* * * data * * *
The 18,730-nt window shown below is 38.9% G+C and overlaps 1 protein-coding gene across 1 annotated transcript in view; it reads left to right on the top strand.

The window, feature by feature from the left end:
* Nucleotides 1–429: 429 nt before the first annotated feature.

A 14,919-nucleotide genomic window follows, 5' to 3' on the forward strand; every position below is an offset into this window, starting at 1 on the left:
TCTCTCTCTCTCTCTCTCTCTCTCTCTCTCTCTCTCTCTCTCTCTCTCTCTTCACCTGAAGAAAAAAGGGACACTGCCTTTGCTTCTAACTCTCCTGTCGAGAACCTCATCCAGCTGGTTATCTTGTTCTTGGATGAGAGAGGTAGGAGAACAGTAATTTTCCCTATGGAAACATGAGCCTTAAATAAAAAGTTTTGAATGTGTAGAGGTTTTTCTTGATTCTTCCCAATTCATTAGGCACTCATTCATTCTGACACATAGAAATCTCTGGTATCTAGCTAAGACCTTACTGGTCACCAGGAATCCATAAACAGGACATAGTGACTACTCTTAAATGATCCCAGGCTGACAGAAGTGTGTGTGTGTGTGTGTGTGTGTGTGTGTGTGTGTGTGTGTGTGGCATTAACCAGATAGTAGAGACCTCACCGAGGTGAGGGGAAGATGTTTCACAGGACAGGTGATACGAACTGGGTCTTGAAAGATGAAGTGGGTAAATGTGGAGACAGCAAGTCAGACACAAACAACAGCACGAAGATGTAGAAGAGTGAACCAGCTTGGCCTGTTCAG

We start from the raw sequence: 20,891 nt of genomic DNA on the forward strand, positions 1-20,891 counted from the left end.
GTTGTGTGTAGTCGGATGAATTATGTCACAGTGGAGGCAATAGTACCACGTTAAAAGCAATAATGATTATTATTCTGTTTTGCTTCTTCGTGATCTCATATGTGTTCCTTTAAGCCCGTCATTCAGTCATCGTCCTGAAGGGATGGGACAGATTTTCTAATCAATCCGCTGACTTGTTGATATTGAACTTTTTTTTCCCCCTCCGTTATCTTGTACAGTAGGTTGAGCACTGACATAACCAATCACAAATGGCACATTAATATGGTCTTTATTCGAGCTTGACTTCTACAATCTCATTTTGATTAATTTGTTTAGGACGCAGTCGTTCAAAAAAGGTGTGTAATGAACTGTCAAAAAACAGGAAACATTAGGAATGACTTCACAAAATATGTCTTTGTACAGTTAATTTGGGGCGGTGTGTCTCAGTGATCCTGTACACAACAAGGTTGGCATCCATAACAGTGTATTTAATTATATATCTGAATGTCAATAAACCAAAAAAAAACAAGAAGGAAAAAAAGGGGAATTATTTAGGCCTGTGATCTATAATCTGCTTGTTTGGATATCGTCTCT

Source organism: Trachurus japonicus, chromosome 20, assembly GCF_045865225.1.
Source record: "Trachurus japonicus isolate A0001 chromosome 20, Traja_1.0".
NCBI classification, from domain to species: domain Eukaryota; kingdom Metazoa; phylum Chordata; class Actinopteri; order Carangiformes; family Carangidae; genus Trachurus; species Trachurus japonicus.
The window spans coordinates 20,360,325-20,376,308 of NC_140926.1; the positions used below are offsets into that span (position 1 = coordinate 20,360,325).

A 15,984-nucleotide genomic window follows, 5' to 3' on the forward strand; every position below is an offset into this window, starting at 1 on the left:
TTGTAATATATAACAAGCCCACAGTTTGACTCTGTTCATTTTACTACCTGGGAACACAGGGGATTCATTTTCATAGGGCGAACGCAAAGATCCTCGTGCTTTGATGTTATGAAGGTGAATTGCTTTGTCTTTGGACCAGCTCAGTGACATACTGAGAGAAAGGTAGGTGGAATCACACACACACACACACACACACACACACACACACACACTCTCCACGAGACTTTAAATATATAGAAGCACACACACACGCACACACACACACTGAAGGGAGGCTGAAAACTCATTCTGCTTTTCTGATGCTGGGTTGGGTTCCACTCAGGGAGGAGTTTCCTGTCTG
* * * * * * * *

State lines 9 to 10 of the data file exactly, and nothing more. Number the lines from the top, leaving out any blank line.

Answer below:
Source record: "Trachurus japonicus isolate A0001 chromosome 20, Traja_1.0".
NCBI classification, from domain to species: domain Eukaryota; kingdom Metazoa; phylum Chordata; class Actinopteri; order Carangiformes; family Carangidae; genus Trachurus; species Trachurus japonicus.